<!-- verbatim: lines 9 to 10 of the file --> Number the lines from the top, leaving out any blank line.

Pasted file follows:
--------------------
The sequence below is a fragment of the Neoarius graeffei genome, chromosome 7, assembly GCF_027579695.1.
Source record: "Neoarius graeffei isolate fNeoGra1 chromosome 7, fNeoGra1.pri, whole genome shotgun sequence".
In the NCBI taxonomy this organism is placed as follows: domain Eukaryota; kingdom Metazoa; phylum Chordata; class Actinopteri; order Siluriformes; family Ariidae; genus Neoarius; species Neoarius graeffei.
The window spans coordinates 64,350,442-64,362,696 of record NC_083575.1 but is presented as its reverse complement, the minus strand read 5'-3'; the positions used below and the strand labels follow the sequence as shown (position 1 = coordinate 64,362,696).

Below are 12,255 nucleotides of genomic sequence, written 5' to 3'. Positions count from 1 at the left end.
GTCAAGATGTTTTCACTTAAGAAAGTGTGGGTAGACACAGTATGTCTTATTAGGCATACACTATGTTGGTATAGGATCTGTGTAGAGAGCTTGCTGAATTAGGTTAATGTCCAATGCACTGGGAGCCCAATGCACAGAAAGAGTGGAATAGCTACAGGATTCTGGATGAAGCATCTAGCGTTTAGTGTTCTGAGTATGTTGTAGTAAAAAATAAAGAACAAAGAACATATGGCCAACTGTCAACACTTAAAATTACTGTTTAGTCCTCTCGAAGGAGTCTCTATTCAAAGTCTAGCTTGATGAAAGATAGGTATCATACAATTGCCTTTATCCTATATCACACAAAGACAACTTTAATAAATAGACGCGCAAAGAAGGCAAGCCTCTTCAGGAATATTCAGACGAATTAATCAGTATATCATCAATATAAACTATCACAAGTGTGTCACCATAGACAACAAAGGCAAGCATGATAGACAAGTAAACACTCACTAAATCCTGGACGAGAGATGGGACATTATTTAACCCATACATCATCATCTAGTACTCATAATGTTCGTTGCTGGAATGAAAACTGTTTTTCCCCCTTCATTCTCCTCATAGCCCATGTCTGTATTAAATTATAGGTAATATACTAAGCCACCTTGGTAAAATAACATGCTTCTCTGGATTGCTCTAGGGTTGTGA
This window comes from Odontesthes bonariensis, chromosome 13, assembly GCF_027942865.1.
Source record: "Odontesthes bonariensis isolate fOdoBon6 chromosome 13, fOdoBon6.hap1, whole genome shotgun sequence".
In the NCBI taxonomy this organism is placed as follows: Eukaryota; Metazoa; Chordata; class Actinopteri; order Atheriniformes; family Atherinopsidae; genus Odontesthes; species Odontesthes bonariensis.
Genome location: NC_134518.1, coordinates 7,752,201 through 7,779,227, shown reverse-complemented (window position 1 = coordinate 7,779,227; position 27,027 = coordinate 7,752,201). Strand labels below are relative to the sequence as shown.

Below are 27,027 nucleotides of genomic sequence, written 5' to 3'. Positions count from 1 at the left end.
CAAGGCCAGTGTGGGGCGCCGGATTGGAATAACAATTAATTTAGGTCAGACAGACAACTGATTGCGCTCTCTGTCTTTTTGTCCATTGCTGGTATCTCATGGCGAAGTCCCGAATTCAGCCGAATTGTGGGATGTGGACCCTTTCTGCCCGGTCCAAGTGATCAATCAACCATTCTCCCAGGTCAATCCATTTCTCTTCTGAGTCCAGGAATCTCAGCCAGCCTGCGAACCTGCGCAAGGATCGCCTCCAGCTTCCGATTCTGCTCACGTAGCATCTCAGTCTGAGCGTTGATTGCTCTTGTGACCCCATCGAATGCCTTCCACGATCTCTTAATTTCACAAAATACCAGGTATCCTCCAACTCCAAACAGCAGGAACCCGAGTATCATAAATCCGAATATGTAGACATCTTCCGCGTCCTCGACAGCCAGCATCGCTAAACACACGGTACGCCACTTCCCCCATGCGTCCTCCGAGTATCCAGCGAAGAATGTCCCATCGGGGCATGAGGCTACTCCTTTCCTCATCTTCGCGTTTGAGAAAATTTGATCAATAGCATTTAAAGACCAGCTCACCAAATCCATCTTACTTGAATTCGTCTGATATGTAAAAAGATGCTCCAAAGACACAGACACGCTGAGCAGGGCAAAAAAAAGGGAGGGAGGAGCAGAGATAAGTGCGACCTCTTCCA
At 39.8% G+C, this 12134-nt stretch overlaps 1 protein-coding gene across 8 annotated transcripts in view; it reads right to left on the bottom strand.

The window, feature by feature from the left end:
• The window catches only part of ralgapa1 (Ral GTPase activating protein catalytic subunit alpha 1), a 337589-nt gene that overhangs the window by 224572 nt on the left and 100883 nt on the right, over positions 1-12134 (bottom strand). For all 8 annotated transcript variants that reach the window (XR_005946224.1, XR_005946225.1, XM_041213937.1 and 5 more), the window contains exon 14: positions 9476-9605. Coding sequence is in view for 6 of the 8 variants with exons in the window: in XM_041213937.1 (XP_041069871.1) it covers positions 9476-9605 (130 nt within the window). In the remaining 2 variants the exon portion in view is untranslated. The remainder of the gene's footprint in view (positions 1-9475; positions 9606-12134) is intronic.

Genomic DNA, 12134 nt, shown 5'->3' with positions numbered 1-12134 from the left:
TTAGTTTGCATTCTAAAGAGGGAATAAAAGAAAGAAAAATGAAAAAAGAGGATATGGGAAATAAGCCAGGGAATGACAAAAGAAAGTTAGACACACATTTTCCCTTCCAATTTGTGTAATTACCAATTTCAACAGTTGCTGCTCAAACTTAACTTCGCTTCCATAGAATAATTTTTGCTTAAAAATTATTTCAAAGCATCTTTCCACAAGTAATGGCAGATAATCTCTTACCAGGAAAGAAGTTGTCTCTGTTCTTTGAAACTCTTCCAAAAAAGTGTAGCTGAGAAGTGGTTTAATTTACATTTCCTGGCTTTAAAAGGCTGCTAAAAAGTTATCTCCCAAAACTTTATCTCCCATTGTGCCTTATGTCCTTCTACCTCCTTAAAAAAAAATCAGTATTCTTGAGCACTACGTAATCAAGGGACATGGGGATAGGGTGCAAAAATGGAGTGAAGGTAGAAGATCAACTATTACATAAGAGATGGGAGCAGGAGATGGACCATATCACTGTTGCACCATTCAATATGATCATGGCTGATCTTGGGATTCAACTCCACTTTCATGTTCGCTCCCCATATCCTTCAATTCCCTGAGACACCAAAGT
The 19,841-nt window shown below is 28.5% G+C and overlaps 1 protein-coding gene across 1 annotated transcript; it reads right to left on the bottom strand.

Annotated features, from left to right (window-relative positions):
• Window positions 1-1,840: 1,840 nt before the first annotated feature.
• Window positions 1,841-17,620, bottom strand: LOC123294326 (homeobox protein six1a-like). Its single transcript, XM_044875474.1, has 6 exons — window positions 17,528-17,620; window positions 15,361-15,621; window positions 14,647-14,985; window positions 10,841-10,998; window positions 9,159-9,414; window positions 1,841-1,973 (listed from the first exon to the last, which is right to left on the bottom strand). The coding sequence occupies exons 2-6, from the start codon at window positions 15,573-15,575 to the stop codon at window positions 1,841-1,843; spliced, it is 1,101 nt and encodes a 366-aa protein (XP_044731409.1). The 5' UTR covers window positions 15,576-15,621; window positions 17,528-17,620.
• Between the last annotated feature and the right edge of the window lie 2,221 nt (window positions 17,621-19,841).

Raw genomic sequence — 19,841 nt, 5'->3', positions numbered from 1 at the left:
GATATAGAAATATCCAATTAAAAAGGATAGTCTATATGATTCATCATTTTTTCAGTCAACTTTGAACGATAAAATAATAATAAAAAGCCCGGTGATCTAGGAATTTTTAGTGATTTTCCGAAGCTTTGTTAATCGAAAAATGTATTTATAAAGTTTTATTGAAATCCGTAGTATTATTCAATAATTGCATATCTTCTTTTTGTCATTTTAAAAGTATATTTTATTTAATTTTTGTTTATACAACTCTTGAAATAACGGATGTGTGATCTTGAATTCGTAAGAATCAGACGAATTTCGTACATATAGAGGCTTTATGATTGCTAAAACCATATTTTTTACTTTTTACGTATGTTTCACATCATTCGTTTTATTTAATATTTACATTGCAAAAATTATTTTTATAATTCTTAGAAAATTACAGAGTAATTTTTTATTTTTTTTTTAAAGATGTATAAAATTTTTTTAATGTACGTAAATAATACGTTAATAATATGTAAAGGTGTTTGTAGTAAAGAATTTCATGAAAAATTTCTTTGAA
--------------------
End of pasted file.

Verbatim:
In the NCBI taxonomy this organism is placed as follows: Eukaryota; Metazoa; Chordata; class Actinopteri; order Atheriniformes; family Atherinopsidae; genus Odontesthes; species Odontesthes bonariensis.
Genome location: NC_134518.1, coordinates 7,752,201 through 7,779,227, shown reverse-complemented (window position 1 = coordinate 7,779,227; position 27,027 = coordinate 7,752,201). Strand labels below are relative to the sequence as shown.